4 Financial Therapists on How to Plan for a Less Anxious 2021

Photo to accompany story about financial therapists.
We want to help you make more informed decisions. Some links on this page — clearly marked — may take you to a partner website and may result in us earning a referral commission. For more information, see How We Make Money.

It’s been a busy year for financial therapists.

Between the normal stress of money management and a global pandemic that put millions out of work, a majority of Americans have felt anxious about their money. Financial therapists, who commonly have certified financial planner (CFP) and social worker certifications, have seen the damage firsthand.

We asked four financial therapists what their biggest takeaways from 2020 were, and how you can adjust your money mindset going into 2021. 

1. Stop Thinking ‘After COVID’ 

Quit using the pandemic as an excuse for giving up on your goals, says Carrie Rattle, a financial therapist in New York and founder of Behavioral Cents.   


“There’s no more ‘after COVID.’ Like, ‘I’m going to start saving more after COVID’, or ‘I’m going to start exercising again after COVID’,” Rattle says. “There’s no more of that because COVID could be here for a while.”

While it’s important to recognize what 2020 taught us, Rattle says it’s time to move forward. 

“Let’s look at 2021 as much as possible as a predictable year and get on track, business as usual,” Rattle says. 

This means returning your focus to things beyond just surviving in the pandemic. 

Consider these question, Rattle says: “What are those goals that are going to help keep you sane? How much will it cost to keep you sane and address this trauma?” 

Rattle recommends focusing on financial goals that really make you happy. Instead of saying “I want to build more savings,” get specific: “I want to save $3,000 for a vacation for when we can travel again” or “I want to max out my Roth IRA.” 

2. Become More Aware of Your Money

Analyze exactly what’s going in and out of your accounts, advises Sarah Asebedo, president of the Financial Therapy Association.

“Recognize and increase your awareness about where you have pent-up spending energy and do your best to plan ahead for that in 2021,” Asebedo says.  

One way to do this might be to plan to actually spend more. 


“Don’t under-budget for the things you want to accomplish,” says Asebedo. “Right now people have a great deal of pent-up spending energy, particularly on things like travel. So be realistic about these 2021 spending goals while making sure you set aside money for your future self via emergency and retirement savings.”

And don’t forget the importance of having cash on hand, something 2020 isn’t likely to let us forget anytime soon. If you haven’t built an emergency fund, consider making that a goal for 2021.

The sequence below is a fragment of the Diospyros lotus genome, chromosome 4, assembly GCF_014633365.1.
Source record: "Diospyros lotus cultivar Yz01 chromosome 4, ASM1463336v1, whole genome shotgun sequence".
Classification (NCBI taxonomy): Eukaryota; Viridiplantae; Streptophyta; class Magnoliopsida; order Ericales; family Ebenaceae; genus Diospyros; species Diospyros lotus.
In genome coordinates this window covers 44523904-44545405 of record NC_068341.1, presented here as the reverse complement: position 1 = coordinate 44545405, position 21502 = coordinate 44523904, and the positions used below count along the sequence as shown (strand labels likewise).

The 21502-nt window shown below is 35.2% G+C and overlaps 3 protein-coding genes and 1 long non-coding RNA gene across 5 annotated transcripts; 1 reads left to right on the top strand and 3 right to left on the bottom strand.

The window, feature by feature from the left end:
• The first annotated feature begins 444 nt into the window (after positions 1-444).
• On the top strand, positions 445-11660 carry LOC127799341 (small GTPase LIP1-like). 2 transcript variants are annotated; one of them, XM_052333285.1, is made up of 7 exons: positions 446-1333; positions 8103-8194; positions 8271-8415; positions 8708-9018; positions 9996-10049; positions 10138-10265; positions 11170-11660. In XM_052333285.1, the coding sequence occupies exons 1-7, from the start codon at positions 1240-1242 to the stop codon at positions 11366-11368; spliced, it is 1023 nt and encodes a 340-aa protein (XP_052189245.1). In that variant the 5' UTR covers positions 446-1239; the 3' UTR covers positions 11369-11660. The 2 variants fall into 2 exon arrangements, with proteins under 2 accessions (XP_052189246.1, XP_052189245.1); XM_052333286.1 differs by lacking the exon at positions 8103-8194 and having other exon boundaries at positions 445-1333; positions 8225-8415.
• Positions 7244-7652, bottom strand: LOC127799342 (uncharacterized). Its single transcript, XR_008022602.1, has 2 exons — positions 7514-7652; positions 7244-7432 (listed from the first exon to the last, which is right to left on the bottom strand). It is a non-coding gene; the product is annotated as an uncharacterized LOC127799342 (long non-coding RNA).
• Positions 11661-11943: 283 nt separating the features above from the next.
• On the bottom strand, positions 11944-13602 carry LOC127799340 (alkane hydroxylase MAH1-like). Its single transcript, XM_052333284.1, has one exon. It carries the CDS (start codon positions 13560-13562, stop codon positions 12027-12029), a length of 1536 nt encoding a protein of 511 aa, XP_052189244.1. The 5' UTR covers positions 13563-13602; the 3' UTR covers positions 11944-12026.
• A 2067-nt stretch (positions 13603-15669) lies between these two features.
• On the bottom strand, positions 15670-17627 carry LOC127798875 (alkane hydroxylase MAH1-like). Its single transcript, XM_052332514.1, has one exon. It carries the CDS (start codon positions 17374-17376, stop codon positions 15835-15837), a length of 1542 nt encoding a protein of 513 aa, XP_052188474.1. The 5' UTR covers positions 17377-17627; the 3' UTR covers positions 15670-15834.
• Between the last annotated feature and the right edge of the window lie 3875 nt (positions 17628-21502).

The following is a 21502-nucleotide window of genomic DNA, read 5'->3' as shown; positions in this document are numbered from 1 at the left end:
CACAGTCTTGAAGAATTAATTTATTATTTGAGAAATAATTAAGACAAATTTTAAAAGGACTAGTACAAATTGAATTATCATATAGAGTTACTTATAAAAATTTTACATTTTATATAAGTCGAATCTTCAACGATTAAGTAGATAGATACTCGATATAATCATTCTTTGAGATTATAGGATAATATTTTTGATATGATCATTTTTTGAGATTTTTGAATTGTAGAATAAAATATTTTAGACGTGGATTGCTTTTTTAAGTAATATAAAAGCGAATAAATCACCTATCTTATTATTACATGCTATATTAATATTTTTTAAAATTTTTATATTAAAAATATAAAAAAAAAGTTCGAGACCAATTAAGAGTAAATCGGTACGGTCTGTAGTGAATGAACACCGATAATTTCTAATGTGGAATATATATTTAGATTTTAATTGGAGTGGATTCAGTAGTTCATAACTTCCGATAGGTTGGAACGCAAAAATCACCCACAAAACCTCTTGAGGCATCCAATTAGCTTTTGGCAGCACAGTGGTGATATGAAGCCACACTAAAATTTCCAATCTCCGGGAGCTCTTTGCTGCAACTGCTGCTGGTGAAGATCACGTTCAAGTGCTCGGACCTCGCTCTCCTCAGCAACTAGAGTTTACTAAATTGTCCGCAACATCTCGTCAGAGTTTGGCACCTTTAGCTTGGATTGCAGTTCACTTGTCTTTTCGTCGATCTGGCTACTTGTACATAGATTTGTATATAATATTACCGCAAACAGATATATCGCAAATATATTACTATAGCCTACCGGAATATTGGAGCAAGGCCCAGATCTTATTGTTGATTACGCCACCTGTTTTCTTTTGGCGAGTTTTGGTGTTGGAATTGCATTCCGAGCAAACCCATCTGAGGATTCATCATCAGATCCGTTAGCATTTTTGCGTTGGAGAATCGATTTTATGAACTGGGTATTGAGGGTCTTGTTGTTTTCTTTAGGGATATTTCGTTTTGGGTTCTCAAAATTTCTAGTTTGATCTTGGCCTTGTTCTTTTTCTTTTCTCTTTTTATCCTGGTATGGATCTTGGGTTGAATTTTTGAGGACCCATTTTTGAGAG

“One of the biggest takeaways from 2020 from my perspective is to make sure you have adequate cash on hand via an emergency fund to account for unforeseen financial disruptions,” says Asebedo. “If you are fortunate to have a job with a little extra cash flow, make sure you are taking steps to set some of it aside. 2020 reminded us all how important that is.” 

3. Separate Net Worth From Self-Worth

Separate your net worth from your self-worth, says Lindsay Bryan-Podvin, a financial therapist and the founder of MindMoneyBalance in Michigan.


“A takeaway from 2020 heading into 2021 is just how important it is to separate our net worth, or our income, from our self-worth. And how important it is to not say ‘I’m a good person because I earn a good income,’ or ‘I am worthwhile because I have so much money in savings,’” says Bryan-Podvin. 

Try to reorder your thinking about who you are outside of your job and your money. Don’t forget other areas of your life are just as valuable. 

“It’s so important to identify with other aspects of who we are outside of just what we have financially, and so that’s the other piece that I’m encouraging my clients to work on in 2021. Just separating who they are and how they see themselves from what their income is,” says Bryan-Podvin.

4. Take Your Goals Off The Sideline

Take your goals off the shelf, says Jennifer Dunkle, a financial and couples therapist at New Awareness in Colorado.

“Focus on trying to recuperate. The pandemic has really sidelined a lot of goals that people have had, and they want to get back to feeling like their financial lives are on a more secure footing. This year certainly hasn’t felt really secure for most people,” says Dunkle.


One quick way to do this is to take stock of your financial situation. Think about what exactly is going on in your finances and how you can take control — and make it a habit. Maybe that’s a weekly look at your checking account and then a monthly review of credit card and savings account statements, and your investments. 

“I’ve had clients who just really weren’t very in touch with their true financial situation, and they’re kind of amazed when they actually start to look at it. It really helps them feel more in control of their money, if they’re really trying to keep in touch with what’s coming in what’s going. Instead of their money controlling them, to be in charge,” says Dunkle.